... The negotiation literature has consistently established that high valued BATNAs provide advantage to negotiators (Pinkley Neale, & Bennett, 1994;Lewicki et al., 2015). As examples, Buelens and Van Poucke (2004) found that BATNA value profoundly shapes the initial bid of opponents, and Magee et al. (2007) demonstrated that negotia- tors are more likely to make the first offer when they possess a high valued BATNA. ...
... As examples, Buelens and Van Poucke (2004) found that BATNA value profoundly shapes the initial bid of opponents, and Magee et al. (2007) demonstrated that negotia- tors are more likely to make the first offer when they possess a high valued BATNA. In addition, negotiators with high valued BATNAs choose higher reservation points and claim larger portions of the re- source pie than negotiators with BATNAs of lower value or those told nothing regarding an alternative (typically used as a control group in studies; e.g., Pinkley et al., 1994). ...
... Our primary questions concern whether, how, and why variations in the likelihood of a BATNA will affect negotiator perceptions and out- comes. Past research suggests that having a high valued (and certain) BATNA is more advantageous than having a low valued BATNA or no BATNA at all, due to the perceived power that is associated with BATNA values (Pinkley et al., 1994). In contrast, a recent study suggests that having a low valued BATNA may be worse than having no BATNA at all, because low valued alternatives lead negotiators to consider anchors lower than those envisioned by negotiators lacking BATNA information (Schaerer, Swaab, & Galinsky, 2015). ...
... A broader scope of strategic chances becomes particularly relevant for negotiation performance where one party is disadvantaged. A power imbalance between negotiators is one of these scenarios, as it affects the negotiation process and performance measures differently (Mannix 1993;Mannix and Neale 1993;Pinkley, Neale, and Bennett 1994;Mannix, Neale, and Northcraft 1995;. Several researchers have agreed that a higher power position positively affects a negotiation's individual outcomes (Pinkley, Neale, and Bennett 1994;Giebels, De Dreu, and van de Vliert 2000;Wolfe and McGinn 2005). ...
... A power imbalance between negotiators is one of these scenarios, as it affects the negotiation process and performance measures differently (Mannix 1993;Mannix and Neale 1993;Pinkley, Neale, and Bennett 1994;Mannix, Neale, and Northcraft 1995;. Several researchers have agreed that a higher power position positively affects a negotiation's individual outcomes (Pinkley, Neale, and Bennett 1994;Giebels, De Dreu, and van de Vliert 2000;Wolfe and McGinn 2005). Situational power enables negotiators to influence a negotiation process favorably, mainly due to the control of resources and the ability to influence the reward structure (Greenhalgh, Neslin, and Gilkey 1985). ...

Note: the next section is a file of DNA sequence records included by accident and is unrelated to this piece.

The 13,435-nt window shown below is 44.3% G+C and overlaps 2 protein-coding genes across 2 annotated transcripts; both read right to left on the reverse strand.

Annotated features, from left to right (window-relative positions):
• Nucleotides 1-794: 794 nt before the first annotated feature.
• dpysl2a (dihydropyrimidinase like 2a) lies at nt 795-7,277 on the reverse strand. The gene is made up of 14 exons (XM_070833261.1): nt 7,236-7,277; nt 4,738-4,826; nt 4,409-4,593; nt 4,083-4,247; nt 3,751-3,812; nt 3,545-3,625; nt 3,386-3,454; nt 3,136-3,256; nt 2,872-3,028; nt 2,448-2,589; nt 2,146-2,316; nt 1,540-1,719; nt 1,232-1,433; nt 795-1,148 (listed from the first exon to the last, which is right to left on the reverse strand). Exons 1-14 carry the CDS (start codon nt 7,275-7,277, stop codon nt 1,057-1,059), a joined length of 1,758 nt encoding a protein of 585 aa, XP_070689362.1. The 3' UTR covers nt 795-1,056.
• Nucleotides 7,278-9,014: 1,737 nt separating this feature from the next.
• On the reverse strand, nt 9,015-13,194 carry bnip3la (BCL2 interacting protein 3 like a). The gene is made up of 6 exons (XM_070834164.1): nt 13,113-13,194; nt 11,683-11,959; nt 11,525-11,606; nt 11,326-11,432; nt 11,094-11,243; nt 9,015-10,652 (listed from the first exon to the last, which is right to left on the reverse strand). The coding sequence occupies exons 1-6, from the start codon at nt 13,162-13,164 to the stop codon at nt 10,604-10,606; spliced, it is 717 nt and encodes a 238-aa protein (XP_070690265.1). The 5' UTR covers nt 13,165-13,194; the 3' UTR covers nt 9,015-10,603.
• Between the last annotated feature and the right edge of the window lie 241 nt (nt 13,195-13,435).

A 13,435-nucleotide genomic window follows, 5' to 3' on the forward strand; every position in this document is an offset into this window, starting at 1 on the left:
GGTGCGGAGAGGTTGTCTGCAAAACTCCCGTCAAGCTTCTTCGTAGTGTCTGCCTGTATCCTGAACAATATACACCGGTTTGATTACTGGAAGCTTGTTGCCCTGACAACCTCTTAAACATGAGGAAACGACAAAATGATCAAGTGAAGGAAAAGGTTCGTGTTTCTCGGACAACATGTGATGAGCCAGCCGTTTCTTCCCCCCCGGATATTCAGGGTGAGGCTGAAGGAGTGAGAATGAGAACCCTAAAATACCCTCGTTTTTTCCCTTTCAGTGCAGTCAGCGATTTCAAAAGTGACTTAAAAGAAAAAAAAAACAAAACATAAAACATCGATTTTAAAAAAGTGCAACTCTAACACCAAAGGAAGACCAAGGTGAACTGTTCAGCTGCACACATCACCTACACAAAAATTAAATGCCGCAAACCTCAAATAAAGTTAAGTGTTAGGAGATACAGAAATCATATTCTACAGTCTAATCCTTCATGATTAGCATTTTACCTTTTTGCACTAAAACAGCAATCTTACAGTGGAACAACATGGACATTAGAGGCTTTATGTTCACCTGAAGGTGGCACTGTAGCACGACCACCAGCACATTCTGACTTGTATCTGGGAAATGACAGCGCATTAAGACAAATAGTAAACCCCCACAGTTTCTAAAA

... Bargaining power is defined as an advantageous position during negotiation that allows claiming the larger amount of the overall value due to resource control and enables assertiveness regarding one's own interests (Magee, Galinsky, Fragale, and Gruenfeld 2007;Lewicki, Barry, and Saunders 2010;Fragale, Overbeck, and Neale 2011;Belkin, Kurtzberg, and Naquin 2013). Many researchers agree that a higher power position affects the individual outcome of a negotiation positively (Pinkley, Neale, and Bennett 1994;Giebels, De Dreu, and van de Vliert 2000;Wolfe and McGinn 2005). It is also suggested that the absence or loss of bargaining power does not necessarily entail a decrease of demands regarding negotiation issues (Wolfe and McGinn 2005). ...
Article
Full-text available
Researchers have shown that structuring issues and organizing an agenda before a negotiation lead to improved negotiation performance. By using issue analysis, negotiators become aware of their own and their opponents’ preferences on negotiation issues and are able to use this knowledge to optimize their degree of success. Following research on asymmetrical preferences in negotiations, we introduce a new approach for issue analysis that considers the identification of one-sided preferences, specifically a 0-preference for issues from one party. We conducted an experimental study to test if this type of preference for an issue (chance issue) yields strategic potential for a negotiator. We also examined whether the identification of these chance issues could be particularly relevant for a low-power party in negotiations with a power imbalance, to overcome the lower scope of action due to the weaker negotiating position. The results indicate initial verification that no preference at all for one issue could lead to higher individual performance and noneconomic outcomes. Joint performance was positively affected by 0-preference, even in unbalanced power situations.